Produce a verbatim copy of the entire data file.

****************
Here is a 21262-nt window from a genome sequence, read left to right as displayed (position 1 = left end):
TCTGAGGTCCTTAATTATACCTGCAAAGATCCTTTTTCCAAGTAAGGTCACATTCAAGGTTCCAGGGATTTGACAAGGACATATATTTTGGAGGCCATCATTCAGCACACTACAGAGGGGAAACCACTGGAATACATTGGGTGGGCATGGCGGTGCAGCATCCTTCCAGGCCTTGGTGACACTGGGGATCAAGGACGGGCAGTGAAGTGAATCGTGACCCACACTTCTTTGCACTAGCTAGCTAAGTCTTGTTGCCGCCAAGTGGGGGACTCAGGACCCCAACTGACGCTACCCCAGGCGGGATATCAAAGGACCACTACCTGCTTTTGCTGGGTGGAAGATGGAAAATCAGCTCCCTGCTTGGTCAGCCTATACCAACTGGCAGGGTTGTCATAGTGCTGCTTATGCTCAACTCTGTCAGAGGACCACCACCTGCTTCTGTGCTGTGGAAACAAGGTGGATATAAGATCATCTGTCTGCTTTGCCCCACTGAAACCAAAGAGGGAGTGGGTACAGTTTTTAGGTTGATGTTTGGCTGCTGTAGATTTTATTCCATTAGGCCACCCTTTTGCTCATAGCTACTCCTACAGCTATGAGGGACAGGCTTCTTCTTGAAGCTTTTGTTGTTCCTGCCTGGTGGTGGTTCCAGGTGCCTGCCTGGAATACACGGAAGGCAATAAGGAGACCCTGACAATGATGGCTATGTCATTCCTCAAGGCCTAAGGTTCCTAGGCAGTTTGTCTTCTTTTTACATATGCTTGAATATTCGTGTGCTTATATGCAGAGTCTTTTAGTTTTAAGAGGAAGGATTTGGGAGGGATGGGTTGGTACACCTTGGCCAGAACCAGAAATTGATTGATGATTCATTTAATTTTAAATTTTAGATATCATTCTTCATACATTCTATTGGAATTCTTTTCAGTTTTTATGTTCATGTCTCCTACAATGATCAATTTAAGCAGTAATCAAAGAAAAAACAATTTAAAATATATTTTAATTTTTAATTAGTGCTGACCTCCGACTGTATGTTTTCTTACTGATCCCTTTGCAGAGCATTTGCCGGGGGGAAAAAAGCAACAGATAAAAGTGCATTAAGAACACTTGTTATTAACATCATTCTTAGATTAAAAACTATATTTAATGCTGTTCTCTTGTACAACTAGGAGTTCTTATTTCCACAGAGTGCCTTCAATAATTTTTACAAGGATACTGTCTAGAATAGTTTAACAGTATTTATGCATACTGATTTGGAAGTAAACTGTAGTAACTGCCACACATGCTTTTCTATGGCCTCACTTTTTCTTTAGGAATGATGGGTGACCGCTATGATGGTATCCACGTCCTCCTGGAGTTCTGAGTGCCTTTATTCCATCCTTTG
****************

Here is a 21262-nt window from a genome sequence, read left to right as displayed (position 1 = left end):
TCTGAGGTCCTTAATTATACCTGCAAAGATCCTTTTTCCAAGTAAGGTCACATTCAAGGTTCCAGGGATTTGACAAGGACATATATTTTGGAGGCCATCATTCAGCACACTACAGAGGGGAAACCACTGGAATACATTGGGTGGGCATGGCGGTGCAGCATCCTTCCAGGCCTTGGTGACACTGGGGATCAAGGACGGGCAGTGAAGTGAATCGTGACCCACACTTCTTTGCACTAGCTAGCTAAGTCTTGTTGCCGCCAAGTGGGGGACTCAGGACCCCAACTGACGCTACCCCAGGCGGGATATCAAAGGACCACTACCTGCTTTTGCTGGGTGGAAGATGGAAAATCAGCTCCCTGCTTGGTCAGCCTATACCAACTGGCAGGGTTGTCATAGTGCTGCTTATGCTCAACTCTGTCAGAGGACCACCACCTGCTTCTGTGCTGTGGAAACAAGGTGGATATAAGATCATCTGTCTGCTTTGCCCCACTGAAACCAAAGAGGGAGTGGGTACAGTTTTTAGGTTGATGTTTGGCTGCTGTAGATTTTATTCCATTAGGCCACCCTTTTGCTCATAGCTACTCCTACAGCTATGAGGGACAGGCTTCTTCTTGAAGCTTTTGTTGTTCCTGCCTGGTGGTGGTTCCAGGTGCCTGCCTGGAATACACGGAAGGCAATAAGGAGACCCTGACAATGATGGCTATGTCATTCCTCAAGGCCTAAGGTTCCTAGGCAGTTTGTCTTCTTTTTACATATGCTTGAATATTCGTGTGCTTATATGCAGAGTCTTTTAGTTTTAAGAGGAAGGATTTGGGAGGGATGGGTTGGTACACCTTGGCCAGAACCAGAAATTGATTGATGATTCATTTAATTTTAAATTTTAGATATCATTCTTCATACATTCTATTGGAATTCTTTTCAGTTTTTATGTTCATGTCTCCTACAATGATCAATTTAAGCAGTAATCAAAGAAAAAACAATTTAAAATATATTTTAATTTTTAATTAGTGCTGACCTCCGACTGTATGTTTTCTTACTGATCCCTTTGCAGAGCATTTGCCGGGGGGAAAAAAGCAACAGATAAAAGTGCATTAAGAACACTTGTTATTAACATCATTCTTAGATTAAAAACTATATTTAATGCTGTTCTCTTGTACAACTAGGAGTTCTTATTTCCACAGAGTGCCTTCAATAATTTTTACAAGGATACTGTCTAGAATAGTTTAACAGTATTTATGCATACTGATTTGGAAGTAAACTGTAGTAACTGCCACACATGCTTTTCTATGGCCTCACTTTTTCTTTAGGAATGATGGGTGACCGCTATGATGGTATCCACGTCCTCCTGGAGTTCTGAGTGCCTTTATTCCATCCTTTG